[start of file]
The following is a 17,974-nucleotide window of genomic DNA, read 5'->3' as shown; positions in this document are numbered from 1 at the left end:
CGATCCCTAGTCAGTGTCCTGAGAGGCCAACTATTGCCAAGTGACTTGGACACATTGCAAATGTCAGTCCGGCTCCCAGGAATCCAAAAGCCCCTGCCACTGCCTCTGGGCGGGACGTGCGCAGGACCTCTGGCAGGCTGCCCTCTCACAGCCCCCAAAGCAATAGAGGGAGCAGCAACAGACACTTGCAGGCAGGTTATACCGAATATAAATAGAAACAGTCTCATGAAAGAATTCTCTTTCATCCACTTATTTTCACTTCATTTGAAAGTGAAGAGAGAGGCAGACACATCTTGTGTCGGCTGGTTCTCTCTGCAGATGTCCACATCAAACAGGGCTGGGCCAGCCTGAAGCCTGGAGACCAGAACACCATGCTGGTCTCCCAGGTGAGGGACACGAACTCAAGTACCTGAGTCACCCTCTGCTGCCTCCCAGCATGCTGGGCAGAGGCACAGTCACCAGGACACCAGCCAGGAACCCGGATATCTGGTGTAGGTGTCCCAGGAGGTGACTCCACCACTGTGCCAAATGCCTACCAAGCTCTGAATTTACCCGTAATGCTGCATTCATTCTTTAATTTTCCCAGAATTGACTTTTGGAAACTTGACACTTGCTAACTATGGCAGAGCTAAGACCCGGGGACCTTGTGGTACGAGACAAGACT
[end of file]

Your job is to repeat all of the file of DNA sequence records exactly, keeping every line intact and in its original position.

The following is a 17,974-nucleotide window of genomic DNA, read 5'->3' as shown; positions in this document are numbered from 1 at the left end:
CGATCCCTAGTCAGTGTCCTGAGAGGCCAACTATTGCCAAGTGACTTGGACACATTGCAAATGTCAGTCCGGCTCCCAGGAATCCAAAAGCCCCTGCCACTGCCTCTGGGCGGGACGTGCGCAGGACCTCTGGCAGGCTGCCCTCTCACAGCCCCCAAAGCAATAGAGGGAGCAGCAACAGACACTTGCAGGCAGGTTATACCGAATATAAATAGAAACAGTCTCATGAAAGAATTCTCTTTCATCCACTTATTTTCACTTCATTTGAAAGTGAAGAGAGAGGCAGACACATCTTGTGTCGGCTGGTTCTCTCTGCAGATGTCCACATCAAACAGGGCTGGGCCAGCCTGAAGCCTGGAGACCAGAACACCATGCTGGTCTCCCAGGTGAGGGACACGAACTCAAGTACCTGAGTCACCCTCTGCTGCCTCCCAGCATGCTGGGCAGAGGCACAGTCACCAGGACACCAGCCAGGAACCCGGATATCTGGTGTAGGTGTCCCAGGAGGTGACTCCACCACTGTGCCAAATGCCTACCAAGCTCTGAATTTACCCGTAATGCTGCATTCATTCTTTAATTTTCCCAGAATTGACTTTTGGAAACTTGACACTTGCTAACTATGGCAGAGCTAAGACCCGGGGACCTTGTGGTACGAGACAAGACT